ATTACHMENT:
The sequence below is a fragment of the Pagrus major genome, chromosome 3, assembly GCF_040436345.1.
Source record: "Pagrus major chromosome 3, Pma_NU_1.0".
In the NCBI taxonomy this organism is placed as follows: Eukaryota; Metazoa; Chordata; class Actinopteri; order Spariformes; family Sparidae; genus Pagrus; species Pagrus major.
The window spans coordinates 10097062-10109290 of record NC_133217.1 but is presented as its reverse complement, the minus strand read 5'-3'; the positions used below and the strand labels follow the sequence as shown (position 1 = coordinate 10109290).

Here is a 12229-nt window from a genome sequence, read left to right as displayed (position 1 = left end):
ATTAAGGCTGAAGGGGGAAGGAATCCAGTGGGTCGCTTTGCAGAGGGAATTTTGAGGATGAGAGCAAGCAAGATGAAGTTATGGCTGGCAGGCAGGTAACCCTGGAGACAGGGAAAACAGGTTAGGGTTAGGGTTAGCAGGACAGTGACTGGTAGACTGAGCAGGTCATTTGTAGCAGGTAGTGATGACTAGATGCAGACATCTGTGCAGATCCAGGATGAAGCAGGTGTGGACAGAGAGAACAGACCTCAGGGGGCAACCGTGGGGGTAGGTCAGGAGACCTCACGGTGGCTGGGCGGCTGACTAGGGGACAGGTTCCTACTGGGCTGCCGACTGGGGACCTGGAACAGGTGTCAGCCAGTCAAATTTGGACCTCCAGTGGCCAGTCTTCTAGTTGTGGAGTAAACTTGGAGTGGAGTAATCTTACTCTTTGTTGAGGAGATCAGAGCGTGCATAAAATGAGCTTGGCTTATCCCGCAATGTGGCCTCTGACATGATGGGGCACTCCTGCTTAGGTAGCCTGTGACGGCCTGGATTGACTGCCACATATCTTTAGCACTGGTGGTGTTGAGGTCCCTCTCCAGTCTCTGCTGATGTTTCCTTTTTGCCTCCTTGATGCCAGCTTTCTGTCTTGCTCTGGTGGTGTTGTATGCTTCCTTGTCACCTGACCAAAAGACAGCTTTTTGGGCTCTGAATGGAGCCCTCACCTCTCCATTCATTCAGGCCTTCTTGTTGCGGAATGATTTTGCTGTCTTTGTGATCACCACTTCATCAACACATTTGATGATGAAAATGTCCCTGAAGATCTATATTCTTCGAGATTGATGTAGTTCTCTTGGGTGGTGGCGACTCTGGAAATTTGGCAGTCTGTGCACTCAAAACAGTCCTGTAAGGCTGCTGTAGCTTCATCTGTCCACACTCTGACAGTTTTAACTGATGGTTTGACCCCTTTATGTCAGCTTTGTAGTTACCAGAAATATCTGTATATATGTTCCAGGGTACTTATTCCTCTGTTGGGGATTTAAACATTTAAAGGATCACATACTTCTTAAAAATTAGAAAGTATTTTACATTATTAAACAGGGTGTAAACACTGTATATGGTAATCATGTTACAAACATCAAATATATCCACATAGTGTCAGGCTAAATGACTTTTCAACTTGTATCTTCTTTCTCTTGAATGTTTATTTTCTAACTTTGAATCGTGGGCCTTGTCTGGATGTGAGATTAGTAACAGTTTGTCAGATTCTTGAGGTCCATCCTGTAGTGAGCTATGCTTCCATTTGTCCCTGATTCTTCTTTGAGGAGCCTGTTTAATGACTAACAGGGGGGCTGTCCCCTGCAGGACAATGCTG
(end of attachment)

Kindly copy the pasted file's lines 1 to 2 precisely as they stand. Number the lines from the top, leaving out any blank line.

The sequence below is a fragment of the Pagrus major genome, chromosome 3, assembly GCF_040436345.1.
Source record: "Pagrus major chromosome 3, Pma_NU_1.0".